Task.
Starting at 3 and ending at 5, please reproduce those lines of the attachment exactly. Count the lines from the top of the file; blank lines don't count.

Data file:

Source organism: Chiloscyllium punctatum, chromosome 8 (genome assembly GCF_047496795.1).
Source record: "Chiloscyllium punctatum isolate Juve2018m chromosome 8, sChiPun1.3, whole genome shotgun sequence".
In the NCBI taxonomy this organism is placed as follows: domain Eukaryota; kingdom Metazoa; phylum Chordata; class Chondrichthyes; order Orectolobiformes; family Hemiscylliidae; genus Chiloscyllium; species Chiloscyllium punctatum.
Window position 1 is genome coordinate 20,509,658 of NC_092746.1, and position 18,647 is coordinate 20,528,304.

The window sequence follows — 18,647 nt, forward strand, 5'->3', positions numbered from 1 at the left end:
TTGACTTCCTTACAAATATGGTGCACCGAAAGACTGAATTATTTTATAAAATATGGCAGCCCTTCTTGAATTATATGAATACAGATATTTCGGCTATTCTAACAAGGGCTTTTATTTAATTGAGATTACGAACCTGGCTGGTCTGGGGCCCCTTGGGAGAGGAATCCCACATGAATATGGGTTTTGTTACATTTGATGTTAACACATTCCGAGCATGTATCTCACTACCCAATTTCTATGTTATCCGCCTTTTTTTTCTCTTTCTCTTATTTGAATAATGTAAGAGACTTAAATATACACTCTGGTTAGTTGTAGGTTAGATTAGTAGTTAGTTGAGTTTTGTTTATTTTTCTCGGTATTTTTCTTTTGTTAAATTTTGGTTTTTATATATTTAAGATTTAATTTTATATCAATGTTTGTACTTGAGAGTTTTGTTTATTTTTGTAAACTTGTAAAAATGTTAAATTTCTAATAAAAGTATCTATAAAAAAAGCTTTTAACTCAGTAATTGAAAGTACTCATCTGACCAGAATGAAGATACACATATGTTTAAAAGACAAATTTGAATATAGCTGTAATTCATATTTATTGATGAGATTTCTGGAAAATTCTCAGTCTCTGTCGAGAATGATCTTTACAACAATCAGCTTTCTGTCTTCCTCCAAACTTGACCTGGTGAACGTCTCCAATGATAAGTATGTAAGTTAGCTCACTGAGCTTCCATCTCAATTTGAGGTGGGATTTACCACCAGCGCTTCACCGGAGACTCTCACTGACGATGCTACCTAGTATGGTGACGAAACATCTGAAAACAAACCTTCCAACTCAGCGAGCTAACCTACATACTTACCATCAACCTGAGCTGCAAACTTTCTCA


In the NCBI taxonomy this organism is placed as follows: domain Eukaryota; kingdom Metazoa; phylum Chordata; class Chondrichthyes; order Orectolobiformes; family Hemiscylliidae; genus Chiloscyllium; species Chiloscyllium punctatum.
Window position 1 is genome coordinate 20,509,658 of NC_092746.1, and position 18,647 is coordinate 20,528,304.

The window sequence follows — 18,647 nt, forward strand, 5'->3', positions numbered from 1 at the left end: